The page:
Like the first Planet of the Apes revamping, this film has spades of action, tons of story, and a strong emotional appeal throughout, as it keeps audiences torn between rooting for their own kind and a new race of super-apes.
The film's remarkably static intelligent undercurrent shows the intellectual and emotional growth of Caesar as a leader who can make complex moral decisions and advance his cause, thereby reminding us of what fortifies character. The problem? Well, how about why audiences would ever be expected to go for such a premise behind a remake in the first place?
And while Eric Bana (Hulk, Vantage Point) and Édgar Ramírez (The Bourne Ultimatum) work great together, the writing behind who they are and what they are doing is left hanging in a wishy-washy, unoriginal patchwork of a film that is neither interesting, nor scary.
Director Robert Stromberg (Pan’s Labyrinth, The Hunger Games) gives us Maleficent, a cunning re-invigoration of the story of Sleeping Beauty, the tale this time told from a much more modern point of view, with a newfound respect for acknowledging the dualistic nature of personhood.
An experiment involving students at Oxford in 1974 leads a skeptical few to realizing that the force they seek to reduce to terms most familiar is far more sinister and deadly than they can imagine.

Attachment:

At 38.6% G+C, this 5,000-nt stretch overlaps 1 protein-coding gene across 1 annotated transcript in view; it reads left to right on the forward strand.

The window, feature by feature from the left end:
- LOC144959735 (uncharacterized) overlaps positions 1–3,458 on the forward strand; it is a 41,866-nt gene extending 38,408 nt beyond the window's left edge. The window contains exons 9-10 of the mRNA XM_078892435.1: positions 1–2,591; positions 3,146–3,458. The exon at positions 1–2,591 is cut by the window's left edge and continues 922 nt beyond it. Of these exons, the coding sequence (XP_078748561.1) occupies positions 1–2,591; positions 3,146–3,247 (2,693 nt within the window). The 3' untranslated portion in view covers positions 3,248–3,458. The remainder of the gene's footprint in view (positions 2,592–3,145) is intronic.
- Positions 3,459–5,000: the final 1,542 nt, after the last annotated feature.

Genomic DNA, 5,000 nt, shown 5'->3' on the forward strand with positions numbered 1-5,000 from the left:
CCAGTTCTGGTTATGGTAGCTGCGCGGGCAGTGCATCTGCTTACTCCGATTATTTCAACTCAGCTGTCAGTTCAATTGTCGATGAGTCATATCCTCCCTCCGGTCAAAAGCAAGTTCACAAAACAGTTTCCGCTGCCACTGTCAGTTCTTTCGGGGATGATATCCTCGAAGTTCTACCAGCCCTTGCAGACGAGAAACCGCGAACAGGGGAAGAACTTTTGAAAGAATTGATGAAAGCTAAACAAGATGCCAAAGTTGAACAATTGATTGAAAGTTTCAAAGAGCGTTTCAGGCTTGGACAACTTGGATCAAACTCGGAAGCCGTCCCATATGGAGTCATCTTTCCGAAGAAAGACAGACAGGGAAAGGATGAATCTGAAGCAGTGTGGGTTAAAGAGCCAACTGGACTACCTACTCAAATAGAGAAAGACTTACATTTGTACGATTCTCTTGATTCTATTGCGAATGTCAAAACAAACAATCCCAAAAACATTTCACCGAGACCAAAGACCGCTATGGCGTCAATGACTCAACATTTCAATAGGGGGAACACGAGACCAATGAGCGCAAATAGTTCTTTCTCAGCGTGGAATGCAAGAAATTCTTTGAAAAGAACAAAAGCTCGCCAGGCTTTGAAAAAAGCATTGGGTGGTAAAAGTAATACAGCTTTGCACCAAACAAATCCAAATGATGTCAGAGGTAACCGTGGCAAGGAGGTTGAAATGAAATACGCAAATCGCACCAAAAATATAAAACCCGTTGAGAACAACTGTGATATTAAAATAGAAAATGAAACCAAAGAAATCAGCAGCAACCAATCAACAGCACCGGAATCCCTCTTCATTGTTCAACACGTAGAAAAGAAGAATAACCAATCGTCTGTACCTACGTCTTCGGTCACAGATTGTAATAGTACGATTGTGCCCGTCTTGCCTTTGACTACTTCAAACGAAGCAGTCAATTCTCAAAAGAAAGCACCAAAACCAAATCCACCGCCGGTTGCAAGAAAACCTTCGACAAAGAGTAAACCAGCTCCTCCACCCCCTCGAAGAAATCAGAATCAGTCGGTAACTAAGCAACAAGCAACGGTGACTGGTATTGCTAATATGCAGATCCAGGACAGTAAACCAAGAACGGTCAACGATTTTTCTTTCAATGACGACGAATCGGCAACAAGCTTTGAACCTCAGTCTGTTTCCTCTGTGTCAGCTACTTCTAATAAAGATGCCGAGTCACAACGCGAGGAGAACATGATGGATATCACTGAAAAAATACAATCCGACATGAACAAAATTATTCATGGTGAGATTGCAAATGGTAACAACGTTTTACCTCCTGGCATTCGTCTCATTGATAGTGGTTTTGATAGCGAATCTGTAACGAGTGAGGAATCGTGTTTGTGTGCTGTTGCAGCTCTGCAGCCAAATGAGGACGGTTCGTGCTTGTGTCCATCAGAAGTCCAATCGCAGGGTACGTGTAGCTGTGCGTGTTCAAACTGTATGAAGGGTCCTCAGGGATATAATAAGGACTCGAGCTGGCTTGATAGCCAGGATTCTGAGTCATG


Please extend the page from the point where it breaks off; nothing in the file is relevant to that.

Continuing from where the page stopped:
Wanna know what I can't imagine? Why a film with such fine and devoted acting can't do anything but occupy space as another "show up the skeptics" piece of cinema where the supernatural elements are over-utilized and where sudden shocks and cheap "jump" surprises typical of possession-style horrors unjustly dominate the screenplay.
The narrative has nearly enough cohesion to work, but to no avail. The CGI, however, is magnificent (probably the only thing in this film that is).
This one features new dragons, some twisty new protagonists, and a new fiercesome competing tribe led by a ruthless conquerer (Djimon Hounsou, voice) who seeks to subvert dragon powers for his own dictatorial purposes, and the emergence of Hiccup's mother (Cate Blanchette, voice).
It's nearly everything a sequel should be, minus some not so soothing pacing, and what seems to be more of a teenaged appeal.
This one doesn't quite offer up the succinct focus as what we received the first time around, but the adorable characters remain as enchanting as ever.
Korean Director/writer Joon-ho Bong, taking some ideas from a forgotten 1980s French novel, has created one of the most insane films I've ever seen. Some agonizing efforts have been gone through to blend the dark, crass comedy with the story’s dystopian drama, but it is a raging success—and a harsh lancing of class warfare as it is necessary in our world.
I had the lowest of expectations for this film, but with Ed Harris and Chris Evans holding nothing back, it worked…and then a little. Not to be forgotten is Tilda Swinton's “Mason” in a performance so good that it is scary.
Be ready to contrast the great performances with the ingloriously tasteless portrayals of poverty and abject squalor. Snowpiercer is, without a doubt, one of the most disturbing movies ever made, with cannibalism and portrayals of such filthy living conditions that it can be hard to endure for even the most avid horror fans.
As Rogers continues to fill in the gaps from waking up in a fast-paced world, he is faced with a new threat in the form of an old enemy. This new enemy has a familiar face, one that will only add to the difficulties he faces in adapting to a new world where the enemies are more subtle and deadlier than ever before, and where even S.H.I.E.L.D. is left compromised.